The Anthology bespoke tailoring: Review

Wednesday, November 20th 2019
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This is my first suit from Hong Kong and Taipei-based tailor The Anthology. 

Launched in 2018, The Anthology was created by the combination of London-educated Buzz Tang (below) and Hong Kong tailor Andy Chong, using a workshop in mainland China. 

These new HK tailors are far from unusual, but the result here has been particularly strong, with Buzz bringing both taste and creativity, and tailor Andy technical skill. 

This first suit - in a grey tweed - was good in fit and finish. Not perfect, but good, and certainly worth the £1,440 (ex-VAT) it costs. 

But while more subjective, the thing that impressed me most was the cut, which I find both comfortable but flattering, soft yet strong. 

We had two fittings - one in London and one in Hong Kong - and even then a last check during a fourth meeting when the suit was delivered. 

This is one more meeting than the guys are generally aiming for, but it was beneficial in my case and I think worth sticking with (at least for a first suit).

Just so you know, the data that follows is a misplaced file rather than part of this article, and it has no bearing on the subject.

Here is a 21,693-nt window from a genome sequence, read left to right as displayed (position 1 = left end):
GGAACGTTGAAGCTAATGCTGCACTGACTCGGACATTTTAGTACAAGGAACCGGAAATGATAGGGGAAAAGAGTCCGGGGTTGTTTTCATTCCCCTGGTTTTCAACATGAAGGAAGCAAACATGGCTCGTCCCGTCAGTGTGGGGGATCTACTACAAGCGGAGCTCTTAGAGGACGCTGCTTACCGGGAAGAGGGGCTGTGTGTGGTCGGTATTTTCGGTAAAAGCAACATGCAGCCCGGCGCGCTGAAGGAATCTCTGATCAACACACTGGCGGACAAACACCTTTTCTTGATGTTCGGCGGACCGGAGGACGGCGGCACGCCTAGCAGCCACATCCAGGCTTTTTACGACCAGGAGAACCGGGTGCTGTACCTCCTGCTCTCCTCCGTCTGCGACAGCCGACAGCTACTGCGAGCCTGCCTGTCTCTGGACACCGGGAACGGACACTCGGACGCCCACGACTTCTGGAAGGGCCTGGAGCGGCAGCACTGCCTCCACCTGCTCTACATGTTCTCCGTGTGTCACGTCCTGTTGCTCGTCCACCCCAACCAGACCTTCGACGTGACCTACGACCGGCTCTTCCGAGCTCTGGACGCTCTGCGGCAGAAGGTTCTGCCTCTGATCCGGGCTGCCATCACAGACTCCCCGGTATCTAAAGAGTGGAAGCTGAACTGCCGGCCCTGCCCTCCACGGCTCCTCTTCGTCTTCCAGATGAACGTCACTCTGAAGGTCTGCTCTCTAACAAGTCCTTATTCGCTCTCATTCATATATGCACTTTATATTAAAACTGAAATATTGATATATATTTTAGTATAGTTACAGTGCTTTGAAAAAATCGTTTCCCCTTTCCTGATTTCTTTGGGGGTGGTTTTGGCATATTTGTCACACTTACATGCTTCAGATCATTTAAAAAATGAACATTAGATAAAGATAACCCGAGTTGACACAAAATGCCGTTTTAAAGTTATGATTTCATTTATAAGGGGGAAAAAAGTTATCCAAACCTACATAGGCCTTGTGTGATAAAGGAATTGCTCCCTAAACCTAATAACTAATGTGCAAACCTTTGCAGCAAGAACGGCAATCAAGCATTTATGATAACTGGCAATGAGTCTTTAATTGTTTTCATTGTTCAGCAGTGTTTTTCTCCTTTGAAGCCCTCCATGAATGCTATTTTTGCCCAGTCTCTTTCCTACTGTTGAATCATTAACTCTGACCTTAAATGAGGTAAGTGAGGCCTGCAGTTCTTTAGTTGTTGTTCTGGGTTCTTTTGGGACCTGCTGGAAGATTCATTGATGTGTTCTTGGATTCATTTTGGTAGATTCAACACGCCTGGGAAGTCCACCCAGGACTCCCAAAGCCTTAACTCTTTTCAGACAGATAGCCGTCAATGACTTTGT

The biggest issue with the fittings, though, was that they were done in a trial cloth - not the final material of the suit. 

There are advantages to this, of course, but mostly for the tailor. It makes large changes to the final suit easier, for example. 

Personally I found it off-putting, and told Buzz that. I find it harder to conceive how the final suit will look - and therefore comment on what I want in terms of style - when the cloth is different. 

It didn't help in my case that the substitute material was a slightly cheap-feeling navy worsted with a red pinstripe.

In fact, I think the biggest issue with this method might be that it leaves less-experienced customers feeling they're getting a cheap Hong Kong suit, rather than the solid tailoring this is. 

The actual fit of those fittings, though, was good from the start.

There was a little bit of an issue with my drop-right shoulder and creasing at the top of the sleeve head, but these are not uncommon problems.

The balance was good, the pitch perfect after the first fitting, and just some tightening needed around the neck.

The trousers were more problematic, with not a great first fitting. But the second was good, and the final result good too.